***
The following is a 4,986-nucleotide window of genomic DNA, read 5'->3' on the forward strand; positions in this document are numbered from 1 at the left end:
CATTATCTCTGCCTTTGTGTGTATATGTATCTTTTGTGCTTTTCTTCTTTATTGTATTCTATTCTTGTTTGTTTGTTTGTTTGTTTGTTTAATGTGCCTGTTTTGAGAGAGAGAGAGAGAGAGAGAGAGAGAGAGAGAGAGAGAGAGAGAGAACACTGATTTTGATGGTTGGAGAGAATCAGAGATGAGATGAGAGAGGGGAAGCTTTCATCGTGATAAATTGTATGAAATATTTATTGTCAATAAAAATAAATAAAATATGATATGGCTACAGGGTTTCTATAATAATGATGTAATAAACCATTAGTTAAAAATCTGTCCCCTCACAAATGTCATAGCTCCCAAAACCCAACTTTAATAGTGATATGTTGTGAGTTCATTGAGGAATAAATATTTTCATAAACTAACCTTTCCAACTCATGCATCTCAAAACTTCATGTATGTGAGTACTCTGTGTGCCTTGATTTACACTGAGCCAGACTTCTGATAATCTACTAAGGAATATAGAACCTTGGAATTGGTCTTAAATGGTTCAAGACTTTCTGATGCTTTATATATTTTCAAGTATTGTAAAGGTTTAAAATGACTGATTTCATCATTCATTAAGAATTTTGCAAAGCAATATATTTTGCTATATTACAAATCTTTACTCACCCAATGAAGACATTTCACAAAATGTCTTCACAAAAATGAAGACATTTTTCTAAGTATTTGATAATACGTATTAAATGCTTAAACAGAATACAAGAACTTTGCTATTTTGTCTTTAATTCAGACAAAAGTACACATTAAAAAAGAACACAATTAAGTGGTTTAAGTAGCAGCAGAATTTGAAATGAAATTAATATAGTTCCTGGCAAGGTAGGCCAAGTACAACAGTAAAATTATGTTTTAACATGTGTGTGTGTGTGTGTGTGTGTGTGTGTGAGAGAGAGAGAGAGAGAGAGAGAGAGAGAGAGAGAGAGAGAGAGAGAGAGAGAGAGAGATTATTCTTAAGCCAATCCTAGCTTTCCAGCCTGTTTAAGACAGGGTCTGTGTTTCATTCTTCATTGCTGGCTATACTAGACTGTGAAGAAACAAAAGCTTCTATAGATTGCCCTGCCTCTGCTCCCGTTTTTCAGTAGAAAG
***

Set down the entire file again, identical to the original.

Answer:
The following is a 4,986-nucleotide window of genomic DNA, read 5'->3' on the forward strand; positions in this document are numbered from 1 at the left end:
CATTATCTCTGCCTTTGTGTGTATATGTATCTTTTGTGCTTTTCTTCTTTATTGTATTCTATTCTTGTTTGTTTGTTTGTTTGTTTGTTTAATGTGCCTGTTTTGAGAGAGAGAGAGAGAGAGAGAGAGAGAGAGAGAGAGAGAGAGAGAGAACACTGATTTTGATGGTTGGAGAGAATCAGAGATGAGATGAGAGAGGGGAAGCTTTCATCGTGATAAATTGTATGAAATATTTATTGTCAATAAAAATAAATAAAATATGATATGGCTACAGGGTTTCTATAATAATGATGTAATAAACCATTAGTTAAAAATCTGTCCCCTCACAAATGTCATAGCTCCCAAAACCCAACTTTAATAGTGATATGTTGTGAGTTCATTGAGGAATAAATATTTTCATAAACTAACCTTTCCAACTCATGCATCTCAAAACTTCATGTATGTGAGTACTCTGTGTGCCTTGATTTACACTGAGCCAGACTTCTGATAATCTACTAAGGAATATAGAACCTTGGAATTGGTCTTAAATGGTTCAAGACTTTCTGATGCTTTATATATTTTCAAGTATTGTAAAGGTTTAAAATGACTGATTTCATCATTCATTAAGAATTTTGCAAAGCAATATATTTTGCTATATTACAAATCTTTACTCACCCAATGAAGACATTTCACAAAATGTCTTCACAAAAATGAAGACATTTTTCTAAGTATTTGATAATACGTATTAAATGCTTAAACAGAATACAAGAACTTTGCTATTTTGTCTTTAATTCAGACAAAAGTACACATTAAAAAAGAACACAATTAAGTGGTTTAAGTAGCAGCAGAATTTGAAATGAAATTAATATAGTTCCTGGCAAGGTAGGCCAAGTACAACAGTAAAATTATGTTTTAACATGTGTGTGTGTGTGTGTGTGTGTGTGTGTGAGAGAGAGAGAGAGAGAGAGAGAGAGAGAGAGAGAGAGAGAGAGAGAGAGAGAGAGAGATTATTCTTAAGCCAATCCTAGCTTTCCAGCCTGTTTAAGACAGGGTCTGTGTTTCATTCTTCATTGCTGGCTATACTAGACTGTGAAGAAACAAAAGCTTCTATAGATTGCCCTGCCTCTGCTCCCGTTTTTCAGTAGAAAG